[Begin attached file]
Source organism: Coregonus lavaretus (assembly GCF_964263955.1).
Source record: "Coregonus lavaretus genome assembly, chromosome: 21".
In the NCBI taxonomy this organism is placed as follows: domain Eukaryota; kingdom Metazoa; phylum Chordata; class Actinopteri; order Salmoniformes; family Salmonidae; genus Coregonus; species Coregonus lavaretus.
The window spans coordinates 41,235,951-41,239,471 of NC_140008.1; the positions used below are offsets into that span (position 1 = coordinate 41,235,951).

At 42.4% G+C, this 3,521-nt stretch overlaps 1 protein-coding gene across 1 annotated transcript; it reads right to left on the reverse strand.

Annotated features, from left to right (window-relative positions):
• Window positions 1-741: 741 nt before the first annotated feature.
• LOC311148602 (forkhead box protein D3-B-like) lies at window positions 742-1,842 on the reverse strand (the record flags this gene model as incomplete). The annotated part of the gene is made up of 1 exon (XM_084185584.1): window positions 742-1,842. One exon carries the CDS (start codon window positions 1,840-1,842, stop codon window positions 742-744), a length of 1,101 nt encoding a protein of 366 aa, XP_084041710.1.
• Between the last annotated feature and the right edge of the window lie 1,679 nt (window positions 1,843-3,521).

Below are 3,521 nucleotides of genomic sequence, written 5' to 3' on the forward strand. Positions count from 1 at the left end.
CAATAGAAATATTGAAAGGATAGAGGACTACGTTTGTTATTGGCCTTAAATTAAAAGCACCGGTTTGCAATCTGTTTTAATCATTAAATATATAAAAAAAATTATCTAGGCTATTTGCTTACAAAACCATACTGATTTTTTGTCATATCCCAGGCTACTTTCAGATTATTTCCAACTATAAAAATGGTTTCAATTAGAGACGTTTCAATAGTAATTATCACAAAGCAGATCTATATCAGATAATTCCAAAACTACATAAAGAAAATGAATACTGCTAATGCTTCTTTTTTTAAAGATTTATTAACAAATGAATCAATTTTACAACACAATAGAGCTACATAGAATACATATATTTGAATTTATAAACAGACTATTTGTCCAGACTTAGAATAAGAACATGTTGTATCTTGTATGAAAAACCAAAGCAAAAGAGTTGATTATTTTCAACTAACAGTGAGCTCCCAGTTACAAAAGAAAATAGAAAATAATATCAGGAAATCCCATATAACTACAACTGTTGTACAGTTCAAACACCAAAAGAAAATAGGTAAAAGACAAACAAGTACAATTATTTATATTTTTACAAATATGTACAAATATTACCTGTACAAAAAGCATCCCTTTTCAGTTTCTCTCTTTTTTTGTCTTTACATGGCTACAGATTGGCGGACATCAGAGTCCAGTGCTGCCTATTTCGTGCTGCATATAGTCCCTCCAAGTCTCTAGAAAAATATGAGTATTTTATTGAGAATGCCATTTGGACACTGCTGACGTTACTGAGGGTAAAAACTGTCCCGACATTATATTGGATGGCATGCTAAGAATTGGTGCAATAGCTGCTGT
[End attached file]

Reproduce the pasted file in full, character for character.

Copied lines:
Source organism: Coregonus lavaretus (assembly GCF_964263955.1).
Source record: "Coregonus lavaretus genome assembly, chromosome: 21".
In the NCBI taxonomy this organism is placed as follows: domain Eukaryota; kingdom Metazoa; phylum Chordata; class Actinopteri; order Salmoniformes; family Salmonidae; genus Coregonus; species Coregonus lavaretus.
The window spans coordinates 41,235,951-41,239,471 of NC_140008.1; the positions used below are offsets into that span (position 1 = coordinate 41,235,951).

At 42.4% G+C, this 3,521-nt stretch overlaps 1 protein-coding gene across 1 annotated transcript; it reads right to left on the reverse strand.

Annotated features, from left to right (window-relative positions):
• Window positions 1-741: 741 nt before the first annotated feature.
• LOC311148602 (forkhead box protein D3-B-like) lies at window positions 742-1,842 on the reverse strand (the record flags this gene model as incomplete). The annotated part of the gene is made up of 1 exon (XM_084185584.1): window positions 742-1,842. One exon carries the CDS (start codon window positions 1,840-1,842, stop codon window positions 742-744), a length of 1,101 nt encoding a protein of 366 aa, XP_084041710.1.
• Between the last annotated feature and the right edge of the window lie 1,679 nt (window positions 1,843-3,521).

Below are 3,521 nucleotides of genomic sequence, written 5' to 3' on the forward strand. Positions count from 1 at the left end.
CAATAGAAATATTGAAAGGATAGAGGACTACGTTTGTTATTGGCCTTAAATTAAAAGCACCGGTTTGCAATCTGTTTTAATCATTAAATATATAAAAAAAATTATCTAGGCTATTTGCTTACAAAACCATACTGATTTTTTGTCATATCCCAGGCTACTTTCAGATTATTTCCAACTATAAAAATGGTTTCAATTAGAGACGTTTCAATAGTAATTATCACAAAGCAGATCTATATCAGATAATTCCAAAACTACATAAAGAAAATGAATACTGCTAATGCTTCTTTTTTTAAAGATTTATTAACAAATGAATCAATTTTACAACACAATAGAGCTACATAGAATACATATATTTGAATTTATAAACAGACTATTTGTCCAGACTTAGAATAAGAACATGTTGTATCTTGTATGAAAAACCAAAGCAAAAGAGTTGATTATTTTCAACTAACAGTGAGCTCCCAGTTACAAAAGAAAATAGAAAATAATATCAGGAAATCCCATATAACTACAACTGTTGTACAGTTCAAACACCAAAAGAAAATAGGTAAAAGACAAACAAGTACAATTATTTATATTTTTACAAATATGTACAAATATTACCTGTACAAAAAGCATCCCTTTTCAGTTTCTCTCTTTTTTTGTCTTTACATGGCTACAGATTGGCGGACATCAGAGTCCAGTGCTGCCTATTTCGTGCTGCATATAGTCCCTCCAAGTCTCTAGAAAAATATGAGTATTTTATTGAGAATGCCATTTGGACACTGCTGACGTTACTGAGGGTAAAAACTGTCCCGACATTATATTGGATGGCATGCTAAGAATTGGTGCAATAGCTGCTGT